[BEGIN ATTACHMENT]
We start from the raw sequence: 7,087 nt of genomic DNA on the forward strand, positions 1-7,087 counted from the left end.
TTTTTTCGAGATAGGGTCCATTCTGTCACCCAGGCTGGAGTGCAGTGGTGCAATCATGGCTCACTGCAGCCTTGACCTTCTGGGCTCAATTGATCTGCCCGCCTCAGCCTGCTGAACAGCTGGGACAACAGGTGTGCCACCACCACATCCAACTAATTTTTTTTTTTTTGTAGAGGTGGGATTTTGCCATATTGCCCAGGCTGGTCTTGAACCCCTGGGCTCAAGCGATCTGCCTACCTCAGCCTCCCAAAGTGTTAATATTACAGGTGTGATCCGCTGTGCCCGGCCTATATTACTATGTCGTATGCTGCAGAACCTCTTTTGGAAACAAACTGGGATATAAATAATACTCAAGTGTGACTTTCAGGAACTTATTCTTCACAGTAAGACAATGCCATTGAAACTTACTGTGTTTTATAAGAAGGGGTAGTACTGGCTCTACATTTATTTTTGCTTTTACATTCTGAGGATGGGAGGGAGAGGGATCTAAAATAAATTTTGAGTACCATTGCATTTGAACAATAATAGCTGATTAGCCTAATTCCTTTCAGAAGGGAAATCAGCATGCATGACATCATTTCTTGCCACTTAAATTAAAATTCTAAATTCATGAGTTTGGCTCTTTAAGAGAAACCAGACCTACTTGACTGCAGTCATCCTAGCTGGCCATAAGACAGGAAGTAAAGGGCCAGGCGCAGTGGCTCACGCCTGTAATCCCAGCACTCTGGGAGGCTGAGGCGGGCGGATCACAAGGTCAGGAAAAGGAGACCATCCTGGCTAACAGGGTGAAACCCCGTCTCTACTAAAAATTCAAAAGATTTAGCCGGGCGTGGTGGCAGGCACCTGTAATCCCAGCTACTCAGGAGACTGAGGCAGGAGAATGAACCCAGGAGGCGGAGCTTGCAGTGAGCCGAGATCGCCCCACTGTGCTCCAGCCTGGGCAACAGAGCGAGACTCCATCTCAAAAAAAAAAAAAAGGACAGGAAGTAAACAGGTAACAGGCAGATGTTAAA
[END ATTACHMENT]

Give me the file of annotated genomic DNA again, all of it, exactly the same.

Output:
We start from the raw sequence: 7,087 nt of genomic DNA on the forward strand, positions 1-7,087 counted from the left end.
TTTTTTCGAGATAGGGTCCATTCTGTCACCCAGGCTGGAGTGCAGTGGTGCAATCATGGCTCACTGCAGCCTTGACCTTCTGGGCTCAATTGATCTGCCCGCCTCAGCCTGCTGAACAGCTGGGACAACAGGTGTGCCACCACCACATCCAACTAATTTTTTTTTTTTTGTAGAGGTGGGATTTTGCCATATTGCCCAGGCTGGTCTTGAACCCCTGGGCTCAAGCGATCTGCCTACCTCAGCCTCCCAAAGTGTTAATATTACAGGTGTGATCCGCTGTGCCCGGCCTATATTACTATGTCGTATGCTGCAGAACCTCTTTTGGAAACAAACTGGGATATAAATAATACTCAAGTGTGACTTTCAGGAACTTATTCTTCACAGTAAGACAATGCCATTGAAACTTACTGTGTTTTATAAGAAGGGGTAGTACTGGCTCTACATTTATTTTTGCTTTTACATTCTGAGGATGGGAGGGAGAGGGATCTAAAATAAATTTTGAGTACCATTGCATTTGAACAATAATAGCTGATTAGCCTAATTCCTTTCAGAAGGGAAATCAGCATGCATGACATCATTTCTTGCCACTTAAATTAAAATTCTAAATTCATGAGTTTGGCTCTTTAAGAGAAACCAGACCTACTTGACTGCAGTCATCCTAGCTGGCCATAAGACAGGAAGTAAAGGGCCAGGCGCAGTGGCTCACGCCTGTAATCCCAGCACTCTGGGAGGCTGAGGCGGGCGGATCACAAGGTCAGGAAAAGGAGACCATCCTGGCTAACAGGGTGAAACCCCGTCTCTACTAAAAATTCAAAAGATTTAGCCGGGCGTGGTGGCAGGCACCTGTAATCCCAGCTACTCAGGAGACTGAGGCAGGAGAATGAACCCAGGAGGCGGAGCTTGCAGTGAGCCGAGATCGCCCCACTGTGCTCCAGCCTGGGCAACAGAGCGAGACTCCATCTCAAAAAAAAAAAAAAGGACAGGAAGTAAACAGGTAACAGGCAGATGTTAAA